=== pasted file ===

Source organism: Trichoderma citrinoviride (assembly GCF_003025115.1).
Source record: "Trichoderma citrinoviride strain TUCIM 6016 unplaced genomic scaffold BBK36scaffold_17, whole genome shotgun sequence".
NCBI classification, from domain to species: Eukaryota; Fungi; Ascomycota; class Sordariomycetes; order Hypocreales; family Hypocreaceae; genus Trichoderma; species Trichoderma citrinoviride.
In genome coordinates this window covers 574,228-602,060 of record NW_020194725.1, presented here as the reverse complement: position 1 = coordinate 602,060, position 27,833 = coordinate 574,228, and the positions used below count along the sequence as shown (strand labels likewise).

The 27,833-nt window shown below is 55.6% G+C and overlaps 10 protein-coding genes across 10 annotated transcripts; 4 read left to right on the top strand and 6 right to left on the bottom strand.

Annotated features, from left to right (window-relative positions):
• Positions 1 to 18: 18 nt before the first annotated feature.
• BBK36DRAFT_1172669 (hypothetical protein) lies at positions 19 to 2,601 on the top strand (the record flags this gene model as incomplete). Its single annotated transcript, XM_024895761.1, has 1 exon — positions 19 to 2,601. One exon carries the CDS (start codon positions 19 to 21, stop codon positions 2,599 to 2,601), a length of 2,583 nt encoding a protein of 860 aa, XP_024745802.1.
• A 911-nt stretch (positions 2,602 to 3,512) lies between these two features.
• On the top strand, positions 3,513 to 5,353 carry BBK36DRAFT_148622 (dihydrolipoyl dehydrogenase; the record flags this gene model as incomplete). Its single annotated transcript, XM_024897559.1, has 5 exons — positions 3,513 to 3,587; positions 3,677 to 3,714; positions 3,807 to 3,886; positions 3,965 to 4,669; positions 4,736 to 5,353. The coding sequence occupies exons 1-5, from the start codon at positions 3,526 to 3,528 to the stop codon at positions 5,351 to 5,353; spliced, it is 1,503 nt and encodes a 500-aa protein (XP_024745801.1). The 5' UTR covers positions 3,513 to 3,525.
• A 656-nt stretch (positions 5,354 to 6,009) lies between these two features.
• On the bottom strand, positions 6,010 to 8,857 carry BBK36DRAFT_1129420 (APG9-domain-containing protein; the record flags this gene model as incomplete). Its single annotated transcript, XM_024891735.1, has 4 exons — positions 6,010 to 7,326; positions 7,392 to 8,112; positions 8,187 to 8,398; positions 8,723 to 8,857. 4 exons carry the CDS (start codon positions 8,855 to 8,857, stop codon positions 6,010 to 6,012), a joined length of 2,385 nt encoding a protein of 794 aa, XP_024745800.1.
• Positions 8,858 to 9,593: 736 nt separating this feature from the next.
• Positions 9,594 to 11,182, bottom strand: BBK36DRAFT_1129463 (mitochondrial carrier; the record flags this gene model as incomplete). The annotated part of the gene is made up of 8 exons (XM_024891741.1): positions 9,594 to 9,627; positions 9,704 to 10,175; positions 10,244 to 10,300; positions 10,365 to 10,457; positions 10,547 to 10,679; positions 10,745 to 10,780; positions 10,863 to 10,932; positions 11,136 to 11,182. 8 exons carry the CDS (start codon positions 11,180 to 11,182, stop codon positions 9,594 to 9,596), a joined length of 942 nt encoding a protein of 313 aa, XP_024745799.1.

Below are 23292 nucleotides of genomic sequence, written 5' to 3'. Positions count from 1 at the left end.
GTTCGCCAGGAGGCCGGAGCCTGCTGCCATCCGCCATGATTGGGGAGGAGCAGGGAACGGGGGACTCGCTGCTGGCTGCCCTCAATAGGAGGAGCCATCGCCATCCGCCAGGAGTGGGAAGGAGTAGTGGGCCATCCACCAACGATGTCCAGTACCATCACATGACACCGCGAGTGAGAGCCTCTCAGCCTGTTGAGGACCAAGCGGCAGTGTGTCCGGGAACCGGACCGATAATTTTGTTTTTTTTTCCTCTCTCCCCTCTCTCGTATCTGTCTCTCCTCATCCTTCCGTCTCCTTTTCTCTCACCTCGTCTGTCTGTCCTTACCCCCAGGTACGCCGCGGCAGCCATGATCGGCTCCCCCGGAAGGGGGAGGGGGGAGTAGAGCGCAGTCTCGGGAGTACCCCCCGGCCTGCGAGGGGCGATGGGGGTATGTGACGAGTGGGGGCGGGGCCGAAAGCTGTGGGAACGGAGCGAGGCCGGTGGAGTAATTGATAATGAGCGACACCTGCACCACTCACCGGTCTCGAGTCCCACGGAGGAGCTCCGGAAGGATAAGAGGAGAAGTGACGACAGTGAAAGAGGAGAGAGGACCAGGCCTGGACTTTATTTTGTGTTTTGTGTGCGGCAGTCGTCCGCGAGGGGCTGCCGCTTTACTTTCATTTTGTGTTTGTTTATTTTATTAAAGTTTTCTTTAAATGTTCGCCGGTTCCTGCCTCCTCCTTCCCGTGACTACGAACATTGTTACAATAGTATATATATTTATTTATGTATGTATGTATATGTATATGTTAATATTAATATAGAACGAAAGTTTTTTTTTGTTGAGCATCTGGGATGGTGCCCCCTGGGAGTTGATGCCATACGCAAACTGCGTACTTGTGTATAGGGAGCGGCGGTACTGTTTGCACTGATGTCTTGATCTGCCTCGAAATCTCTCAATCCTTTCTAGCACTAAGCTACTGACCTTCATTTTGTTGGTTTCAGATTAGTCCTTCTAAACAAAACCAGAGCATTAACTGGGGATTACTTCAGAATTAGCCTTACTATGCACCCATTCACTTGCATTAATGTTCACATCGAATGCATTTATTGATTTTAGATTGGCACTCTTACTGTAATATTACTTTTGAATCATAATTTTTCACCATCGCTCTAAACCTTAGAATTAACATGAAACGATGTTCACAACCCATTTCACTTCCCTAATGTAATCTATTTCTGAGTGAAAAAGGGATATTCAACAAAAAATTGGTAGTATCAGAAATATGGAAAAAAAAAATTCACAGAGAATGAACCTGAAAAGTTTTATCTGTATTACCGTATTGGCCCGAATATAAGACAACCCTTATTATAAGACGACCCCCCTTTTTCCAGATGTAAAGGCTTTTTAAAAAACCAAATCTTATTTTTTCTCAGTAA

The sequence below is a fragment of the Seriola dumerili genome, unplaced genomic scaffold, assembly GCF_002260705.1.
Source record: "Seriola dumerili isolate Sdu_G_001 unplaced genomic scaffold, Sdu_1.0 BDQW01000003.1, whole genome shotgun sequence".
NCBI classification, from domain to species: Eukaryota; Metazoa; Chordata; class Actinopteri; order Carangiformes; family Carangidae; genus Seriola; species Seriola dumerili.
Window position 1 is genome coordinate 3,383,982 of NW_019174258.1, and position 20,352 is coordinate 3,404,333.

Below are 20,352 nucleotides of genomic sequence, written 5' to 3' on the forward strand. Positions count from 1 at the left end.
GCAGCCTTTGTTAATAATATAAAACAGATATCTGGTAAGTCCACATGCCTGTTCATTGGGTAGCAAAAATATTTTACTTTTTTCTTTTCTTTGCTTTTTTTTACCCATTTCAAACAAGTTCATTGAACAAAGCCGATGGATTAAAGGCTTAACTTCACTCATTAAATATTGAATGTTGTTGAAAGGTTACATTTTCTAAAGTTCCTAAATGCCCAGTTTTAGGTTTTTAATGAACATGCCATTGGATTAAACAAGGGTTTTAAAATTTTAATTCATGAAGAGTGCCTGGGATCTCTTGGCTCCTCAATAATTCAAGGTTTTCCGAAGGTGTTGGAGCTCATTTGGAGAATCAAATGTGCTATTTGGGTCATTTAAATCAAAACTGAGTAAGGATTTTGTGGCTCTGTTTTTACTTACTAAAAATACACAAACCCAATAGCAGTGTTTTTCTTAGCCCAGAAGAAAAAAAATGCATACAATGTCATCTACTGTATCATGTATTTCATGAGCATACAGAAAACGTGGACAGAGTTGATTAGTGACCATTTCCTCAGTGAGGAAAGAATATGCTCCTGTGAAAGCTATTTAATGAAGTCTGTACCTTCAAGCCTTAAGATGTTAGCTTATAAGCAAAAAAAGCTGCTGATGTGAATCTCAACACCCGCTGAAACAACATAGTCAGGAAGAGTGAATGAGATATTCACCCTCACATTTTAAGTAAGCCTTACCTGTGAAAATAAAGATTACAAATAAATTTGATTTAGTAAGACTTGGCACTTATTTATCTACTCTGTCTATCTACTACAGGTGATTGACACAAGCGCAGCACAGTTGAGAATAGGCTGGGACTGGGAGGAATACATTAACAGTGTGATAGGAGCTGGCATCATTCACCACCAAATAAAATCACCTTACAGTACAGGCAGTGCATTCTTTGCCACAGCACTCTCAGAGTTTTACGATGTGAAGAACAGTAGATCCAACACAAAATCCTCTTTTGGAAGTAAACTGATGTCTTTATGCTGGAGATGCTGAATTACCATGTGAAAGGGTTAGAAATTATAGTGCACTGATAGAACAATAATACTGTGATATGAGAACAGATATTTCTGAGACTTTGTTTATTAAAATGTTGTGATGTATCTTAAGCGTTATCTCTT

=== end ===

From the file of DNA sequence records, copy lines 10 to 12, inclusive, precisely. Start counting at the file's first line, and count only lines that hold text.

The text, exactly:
• On the top strand, positions 3,513 to 5,353 carry BBK36DRAFT_148622 (dihydrolipoyl dehydrogenase; the record flags this gene model as incomplete). Its single annotated transcript, XM_024897559.1, has 5 exons — positions 3,513 to 3,587; positions 3,677 to 3,714; positions 3,807 to 3,886; positions 3,965 to 4,669; positions 4,736 to 5,353. The coding sequence occupies exons 1-5, from the start codon at positions 3,526 to 3,528 to the stop codon at positions 5,351 to 5,353; spliced, it is 1,503 nt and encodes a 500-aa protein (XP_024745801.1). The 5' UTR covers positions 3,513 to 3,525.
• A 656-nt stretch (positions 5,354 to 6,009) lies between these two features.
• On the bottom strand, positions 6,010 to 8,857 carry BBK36DRAFT_1129420 (APG9-domain-containing protein; the record flags this gene model as incomplete). Its single annotated transcript, XM_024891735.1, has 4 exons — positions 6,010 to 7,326; positions 7,392 to 8,112; positions 8,187 to 8,398; positions 8,723 to 8,857. 4 exons carry the CDS (start codon positions 8,855 to 8,857, stop codon positions 6,010 to 6,012), a joined length of 2,385 nt encoding a protein of 794 aa, XP_024745800.1.